The-Multi-Disciplinary-Research-Building, 218 View map
Outlook users, please download the .ics file to your computer using the clock button above, then go here for instructions on how to add this event feed to your calendar.

701 East Martin Luther King Boulevard

View map

The UTC Graduate School is pleased to announce that Nafiseh Ghaffar Nia will present Doctoral research titled, Predicting Hand Grasping Orientation for Prosthetic Hand Control Using Multimodal Sensor Data (EEG, EMG, and IMU) with Machine Learning Approach on 06/17/2024 at 2:00 PM in College of Engineering and Computer Science Building (ECS) Room: 347 ( Conference Room). Everyone is invited to attend. 

Computational Science

Chair: Dr. Erkan Kaplanoglu

Co-Chair: 

Abstract:
Enhancing the control of prosthetic hands is a crucial challenge that directly impacts the daily functionality of individuals with limb loss. Our research delves into advanced machine learning (ML) methodologies to accurately predict hand-grasping orientations, thereby improving the precision of prosthetic control. We present a comprehensive framework that amalgamates inputs from multiple sensors. This includes electroencephalography (EEG) to discern user intentions, electromyography (EMG) to evaluate muscle activity, and inertial measurement units (IMU) to track features of hand movement. By harmoniously integrating these varied data streams, our ML model strives to provide predictions of hand orientation that are more accurate and intuitive than those achievable with single-sensor systems. This innovative approach has the potential to significantly elevate prosthetic functionality and user experience, enabling more precise and effortless execution of grasping tasks. Integrating these sensors within a singular, cohesive ML framework allows for the dynamic assessment of various physical and neurological cues. This methodological synergy enhances the prosthetic's adaptability to each user's unique movement patterns and neural commands. Applying deep learning techniques, particularly through a combination of ML models, we proposed a new model called AutoMerNet. This model further enhances our system’s ability to learn from complex, multi-modal sensor data, continually improving its predictive capabilities over time.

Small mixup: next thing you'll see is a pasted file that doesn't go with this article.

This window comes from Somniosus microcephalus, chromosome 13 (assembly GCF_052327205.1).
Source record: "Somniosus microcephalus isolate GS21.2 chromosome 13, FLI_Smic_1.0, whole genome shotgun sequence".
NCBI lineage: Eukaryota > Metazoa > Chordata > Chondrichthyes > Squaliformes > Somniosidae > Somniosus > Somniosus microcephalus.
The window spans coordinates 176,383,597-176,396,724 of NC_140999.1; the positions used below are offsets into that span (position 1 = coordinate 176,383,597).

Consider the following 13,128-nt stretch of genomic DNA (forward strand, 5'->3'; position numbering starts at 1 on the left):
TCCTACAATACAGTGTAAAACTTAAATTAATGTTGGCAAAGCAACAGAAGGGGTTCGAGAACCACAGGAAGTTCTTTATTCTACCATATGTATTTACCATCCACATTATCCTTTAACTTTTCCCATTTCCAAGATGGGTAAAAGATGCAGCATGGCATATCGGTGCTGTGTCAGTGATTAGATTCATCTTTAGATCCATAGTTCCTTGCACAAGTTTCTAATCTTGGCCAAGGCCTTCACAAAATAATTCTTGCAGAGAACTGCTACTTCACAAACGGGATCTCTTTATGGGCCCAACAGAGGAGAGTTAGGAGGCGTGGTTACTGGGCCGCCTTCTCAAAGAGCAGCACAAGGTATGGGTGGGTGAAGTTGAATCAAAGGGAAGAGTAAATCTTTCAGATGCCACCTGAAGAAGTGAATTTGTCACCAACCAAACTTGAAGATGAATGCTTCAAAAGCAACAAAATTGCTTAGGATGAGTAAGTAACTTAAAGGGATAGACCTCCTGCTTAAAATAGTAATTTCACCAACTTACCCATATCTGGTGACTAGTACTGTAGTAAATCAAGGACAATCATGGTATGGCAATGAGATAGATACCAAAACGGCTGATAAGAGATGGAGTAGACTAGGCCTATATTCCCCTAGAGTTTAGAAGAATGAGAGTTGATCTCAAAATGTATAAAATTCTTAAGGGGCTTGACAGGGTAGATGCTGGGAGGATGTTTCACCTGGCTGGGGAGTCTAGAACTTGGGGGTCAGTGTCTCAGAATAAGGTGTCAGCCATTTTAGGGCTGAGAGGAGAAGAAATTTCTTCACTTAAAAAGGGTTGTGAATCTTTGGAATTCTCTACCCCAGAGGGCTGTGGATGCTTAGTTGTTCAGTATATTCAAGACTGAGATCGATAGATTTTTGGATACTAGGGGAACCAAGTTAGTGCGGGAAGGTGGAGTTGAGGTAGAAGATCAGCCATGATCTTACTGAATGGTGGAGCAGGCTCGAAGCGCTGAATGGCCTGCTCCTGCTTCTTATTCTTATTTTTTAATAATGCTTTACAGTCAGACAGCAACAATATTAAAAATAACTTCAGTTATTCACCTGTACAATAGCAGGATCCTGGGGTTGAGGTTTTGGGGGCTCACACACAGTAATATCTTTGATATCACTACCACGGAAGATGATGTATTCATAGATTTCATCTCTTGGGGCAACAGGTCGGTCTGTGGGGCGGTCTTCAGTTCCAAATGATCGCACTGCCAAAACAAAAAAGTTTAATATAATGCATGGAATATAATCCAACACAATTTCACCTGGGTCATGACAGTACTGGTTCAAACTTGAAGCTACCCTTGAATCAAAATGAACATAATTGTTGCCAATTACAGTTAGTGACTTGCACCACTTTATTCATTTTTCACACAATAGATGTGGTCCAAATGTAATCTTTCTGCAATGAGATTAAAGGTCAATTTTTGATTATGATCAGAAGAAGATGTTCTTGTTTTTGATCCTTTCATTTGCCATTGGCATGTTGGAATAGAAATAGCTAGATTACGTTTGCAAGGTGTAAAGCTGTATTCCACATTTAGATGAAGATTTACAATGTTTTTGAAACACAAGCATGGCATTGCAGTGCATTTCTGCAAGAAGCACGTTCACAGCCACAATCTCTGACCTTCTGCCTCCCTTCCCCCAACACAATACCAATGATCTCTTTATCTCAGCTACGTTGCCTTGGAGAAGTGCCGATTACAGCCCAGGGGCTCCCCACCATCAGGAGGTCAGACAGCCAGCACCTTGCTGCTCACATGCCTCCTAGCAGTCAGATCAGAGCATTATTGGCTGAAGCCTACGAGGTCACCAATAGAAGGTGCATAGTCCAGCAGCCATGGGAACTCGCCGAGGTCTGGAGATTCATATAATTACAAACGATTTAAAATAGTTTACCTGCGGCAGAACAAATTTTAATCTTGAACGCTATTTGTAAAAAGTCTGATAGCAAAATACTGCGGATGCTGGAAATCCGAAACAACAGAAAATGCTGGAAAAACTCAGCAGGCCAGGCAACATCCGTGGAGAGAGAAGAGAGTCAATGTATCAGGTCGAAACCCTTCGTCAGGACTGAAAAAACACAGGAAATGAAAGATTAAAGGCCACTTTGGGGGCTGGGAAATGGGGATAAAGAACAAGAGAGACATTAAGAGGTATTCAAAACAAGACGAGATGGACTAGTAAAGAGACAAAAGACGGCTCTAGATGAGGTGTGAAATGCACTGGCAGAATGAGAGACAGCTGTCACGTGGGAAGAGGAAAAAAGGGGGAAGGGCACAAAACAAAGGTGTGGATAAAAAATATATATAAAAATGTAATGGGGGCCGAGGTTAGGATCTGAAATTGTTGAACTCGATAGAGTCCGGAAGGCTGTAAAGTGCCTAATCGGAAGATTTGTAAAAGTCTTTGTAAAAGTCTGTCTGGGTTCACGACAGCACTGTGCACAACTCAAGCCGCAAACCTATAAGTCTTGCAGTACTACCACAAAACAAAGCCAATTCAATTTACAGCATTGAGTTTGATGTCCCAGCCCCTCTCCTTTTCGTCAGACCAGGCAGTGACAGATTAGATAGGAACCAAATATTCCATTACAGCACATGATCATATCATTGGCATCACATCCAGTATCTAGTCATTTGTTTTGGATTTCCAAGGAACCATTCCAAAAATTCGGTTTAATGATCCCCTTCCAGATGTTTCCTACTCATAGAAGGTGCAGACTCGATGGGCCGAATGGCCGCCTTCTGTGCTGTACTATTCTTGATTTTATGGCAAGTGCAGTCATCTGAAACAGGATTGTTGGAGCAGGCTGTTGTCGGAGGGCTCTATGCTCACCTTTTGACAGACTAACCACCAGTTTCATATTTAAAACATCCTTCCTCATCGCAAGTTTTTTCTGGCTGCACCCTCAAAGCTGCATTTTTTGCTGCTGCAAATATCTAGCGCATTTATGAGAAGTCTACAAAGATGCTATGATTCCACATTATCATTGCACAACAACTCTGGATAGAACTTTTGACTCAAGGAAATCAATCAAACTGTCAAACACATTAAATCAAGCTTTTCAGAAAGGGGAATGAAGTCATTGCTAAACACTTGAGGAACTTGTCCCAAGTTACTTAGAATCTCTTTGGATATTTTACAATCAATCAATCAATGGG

This research not only contributes to the technological advancement of prosthetic hands but also opens avenues for personalized prosthetic adjustments based on individual physiological and biomechanical characteristics. The enhanced control provided by our ML model holds promise for significantly improving the quality of life for prosthetic users, facilitating more natural and effective interaction with their environment.

Event Details

0 people are interested in this event

User Activity

No recent activity